Think your childhood was non-mainstream? A little kooky? Perhaps on the bizarre side? Well check out the hand Josh Safran was dealt being born in the early 70s in a commune in San Francisco during the height of Flower Power and the counter-culture.
Safran makes his childhood—first in city communes; later in remote cabins in the mountain wilderness actually sound happy. Credit his mother, Claudia, for that. Highly intelligent, emotionally warm, full of passion for political change and hope for a just world, Claudia imparted to Josh many values. Yet, she also barely kept food on his plate and never gave him a beautiful home. In fact for one three month period, they lived in a visqueen shelter on tree stumps in a rain forest. Yet these are failings of poverty not intent. Much worse were allowing her lovers to abuse him and to threaten them both by driving under the influence of alcohol on icy mountain roads, often in the dark.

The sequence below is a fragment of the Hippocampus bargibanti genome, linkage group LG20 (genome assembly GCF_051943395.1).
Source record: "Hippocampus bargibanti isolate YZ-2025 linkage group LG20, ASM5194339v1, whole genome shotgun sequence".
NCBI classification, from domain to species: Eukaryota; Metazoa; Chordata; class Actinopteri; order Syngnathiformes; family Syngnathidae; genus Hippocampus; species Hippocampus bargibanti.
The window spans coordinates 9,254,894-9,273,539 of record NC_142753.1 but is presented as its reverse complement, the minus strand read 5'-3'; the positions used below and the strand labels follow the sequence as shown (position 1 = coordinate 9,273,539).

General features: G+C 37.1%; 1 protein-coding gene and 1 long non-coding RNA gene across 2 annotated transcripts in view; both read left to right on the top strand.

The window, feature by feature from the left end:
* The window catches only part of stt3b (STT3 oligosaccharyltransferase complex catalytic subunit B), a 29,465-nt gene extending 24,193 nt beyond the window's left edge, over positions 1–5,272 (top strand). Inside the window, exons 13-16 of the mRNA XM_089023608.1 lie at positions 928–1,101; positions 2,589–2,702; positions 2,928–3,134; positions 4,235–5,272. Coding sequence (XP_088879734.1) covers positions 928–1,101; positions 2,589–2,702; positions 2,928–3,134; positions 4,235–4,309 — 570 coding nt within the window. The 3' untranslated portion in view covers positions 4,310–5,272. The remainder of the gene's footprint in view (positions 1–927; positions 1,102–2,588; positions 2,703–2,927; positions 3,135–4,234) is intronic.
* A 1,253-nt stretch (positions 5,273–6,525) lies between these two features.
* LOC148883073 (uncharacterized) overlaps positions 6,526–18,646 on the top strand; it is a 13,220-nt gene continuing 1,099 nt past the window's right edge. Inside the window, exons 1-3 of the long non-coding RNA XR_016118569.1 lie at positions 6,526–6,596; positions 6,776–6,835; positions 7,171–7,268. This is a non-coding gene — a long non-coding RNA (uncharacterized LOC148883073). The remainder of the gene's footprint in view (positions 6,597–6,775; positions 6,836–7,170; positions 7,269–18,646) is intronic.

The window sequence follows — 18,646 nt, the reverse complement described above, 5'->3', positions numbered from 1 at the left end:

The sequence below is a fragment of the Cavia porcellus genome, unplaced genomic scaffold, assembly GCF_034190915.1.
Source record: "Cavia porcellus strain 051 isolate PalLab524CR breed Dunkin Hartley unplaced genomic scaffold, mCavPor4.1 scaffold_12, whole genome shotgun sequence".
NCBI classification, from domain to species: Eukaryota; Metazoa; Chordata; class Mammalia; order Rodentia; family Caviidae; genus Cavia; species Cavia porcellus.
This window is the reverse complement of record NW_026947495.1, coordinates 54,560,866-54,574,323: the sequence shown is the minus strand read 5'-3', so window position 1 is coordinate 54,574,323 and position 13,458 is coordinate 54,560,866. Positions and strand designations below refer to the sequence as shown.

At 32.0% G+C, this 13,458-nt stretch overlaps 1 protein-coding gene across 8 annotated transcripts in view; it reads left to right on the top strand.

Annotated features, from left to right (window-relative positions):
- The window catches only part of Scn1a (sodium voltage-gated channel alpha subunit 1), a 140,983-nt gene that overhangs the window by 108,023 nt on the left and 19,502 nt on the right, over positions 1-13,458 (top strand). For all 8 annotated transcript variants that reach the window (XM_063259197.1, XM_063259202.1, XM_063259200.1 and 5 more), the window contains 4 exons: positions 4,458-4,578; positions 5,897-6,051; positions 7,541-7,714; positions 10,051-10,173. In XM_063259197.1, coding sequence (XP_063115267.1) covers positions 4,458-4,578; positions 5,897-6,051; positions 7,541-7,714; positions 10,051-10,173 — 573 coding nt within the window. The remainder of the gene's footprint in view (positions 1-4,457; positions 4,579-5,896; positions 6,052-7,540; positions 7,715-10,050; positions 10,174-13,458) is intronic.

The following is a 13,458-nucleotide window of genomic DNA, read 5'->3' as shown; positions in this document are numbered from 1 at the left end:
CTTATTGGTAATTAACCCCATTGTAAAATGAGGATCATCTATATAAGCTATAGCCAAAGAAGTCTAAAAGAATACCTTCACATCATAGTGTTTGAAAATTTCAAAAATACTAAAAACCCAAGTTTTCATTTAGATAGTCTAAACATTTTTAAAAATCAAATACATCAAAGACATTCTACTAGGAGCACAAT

The book is sad, poignant, funny, and a surprising page turner from beginning to end. Check out this hook of an opening sentence “By the time I was ten, I had hitchhiked thousands of miles and befriended hundreds of remarkably strange people.” Here’s a short list of them: Crazy John, Uncle Tony (no blood relation), conniving Bob, deal-making